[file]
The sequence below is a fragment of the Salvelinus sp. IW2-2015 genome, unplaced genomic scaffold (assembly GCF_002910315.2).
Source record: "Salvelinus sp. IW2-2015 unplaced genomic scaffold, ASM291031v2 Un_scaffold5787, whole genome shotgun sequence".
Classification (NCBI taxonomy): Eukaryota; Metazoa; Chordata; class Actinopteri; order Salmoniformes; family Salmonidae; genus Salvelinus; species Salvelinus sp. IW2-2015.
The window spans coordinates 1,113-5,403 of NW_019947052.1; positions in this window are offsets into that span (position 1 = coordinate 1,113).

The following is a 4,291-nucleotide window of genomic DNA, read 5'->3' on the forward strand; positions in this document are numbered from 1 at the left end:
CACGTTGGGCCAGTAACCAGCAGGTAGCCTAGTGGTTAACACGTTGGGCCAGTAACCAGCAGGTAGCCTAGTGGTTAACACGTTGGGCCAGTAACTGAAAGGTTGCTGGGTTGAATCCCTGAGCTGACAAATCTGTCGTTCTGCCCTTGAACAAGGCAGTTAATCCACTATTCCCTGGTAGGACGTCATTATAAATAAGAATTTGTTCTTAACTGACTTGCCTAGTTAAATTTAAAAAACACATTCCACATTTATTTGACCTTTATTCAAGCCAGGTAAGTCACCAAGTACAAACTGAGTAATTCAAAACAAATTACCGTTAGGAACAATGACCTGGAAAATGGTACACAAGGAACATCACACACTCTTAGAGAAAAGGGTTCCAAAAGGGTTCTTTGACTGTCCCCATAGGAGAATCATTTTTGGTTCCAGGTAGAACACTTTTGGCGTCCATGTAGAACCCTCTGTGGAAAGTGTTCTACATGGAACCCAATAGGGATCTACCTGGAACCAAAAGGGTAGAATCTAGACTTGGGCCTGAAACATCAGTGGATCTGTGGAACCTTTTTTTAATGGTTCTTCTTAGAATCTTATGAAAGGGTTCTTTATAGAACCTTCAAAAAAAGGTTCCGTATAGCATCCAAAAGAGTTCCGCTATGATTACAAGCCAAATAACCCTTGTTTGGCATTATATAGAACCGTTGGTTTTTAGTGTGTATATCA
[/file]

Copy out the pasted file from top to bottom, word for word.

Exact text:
The sequence below is a fragment of the Salvelinus sp. IW2-2015 genome, unplaced genomic scaffold (assembly GCF_002910315.2).
Source record: "Salvelinus sp. IW2-2015 unplaced genomic scaffold, ASM291031v2 Un_scaffold5787, whole genome shotgun sequence".
Classification (NCBI taxonomy): Eukaryota; Metazoa; Chordata; class Actinopteri; order Salmoniformes; family Salmonidae; genus Salvelinus; species Salvelinus sp. IW2-2015.
The window spans coordinates 1,113-5,403 of NW_019947052.1; positions in this window are offsets into that span (position 1 = coordinate 1,113).

The following is a 4,291-nucleotide window of genomic DNA, read 5'->3' on the forward strand; positions in this document are numbered from 1 at the left end:
CACGTTGGGCCAGTAACCAGCAGGTAGCCTAGTGGTTAACACGTTGGGCCAGTAACCAGCAGGTAGCCTAGTGGTTAACACGTTGGGCCAGTAACTGAAAGGTTGCTGGGTTGAATCCCTGAGCTGACAAATCTGTCGTTCTGCCCTTGAACAAGGCAGTTAATCCACTATTCCCTGGTAGGACGTCATTATAAATAAGAATTTGTTCTTAACTGACTTGCCTAGTTAAATTTAAAAAACACATTCCACATTTATTTGACCTTTATTCAAGCCAGGTAAGTCACCAAGTACAAACTGAGTAATTCAAAACAAATTACCGTTAGGAACAATGACCTGGAAAATGGTACACAAGGAACATCACACACTCTTAGAGAAAAGGGTTCCAAAAGGGTTCTTTGACTGTCCCCATAGGAGAATCATTTTTGGTTCCAGGTAGAACACTTTTGGCGTCCATGTAGAACCCTCTGTGGAAAGTGTTCTACATGGAACCCAATAGGGATCTACCTGGAACCAAAAGGGTAGAATCTAGACTTGGGCCTGAAACATCAGTGGATCTGTGGAACCTTTTTTTAATGGTTCTTCTTAGAATCTTATGAAAGGGTTCTTTATAGAACCTTCAAAAAAAGGTTCCGTATAGCATCCAAAAGAGTTCCGCTATGATTACAAGCCAAATAACCCTTGTTTGGCATTATATAGAACCGTTGGTTTTTAGTGTGTATATCA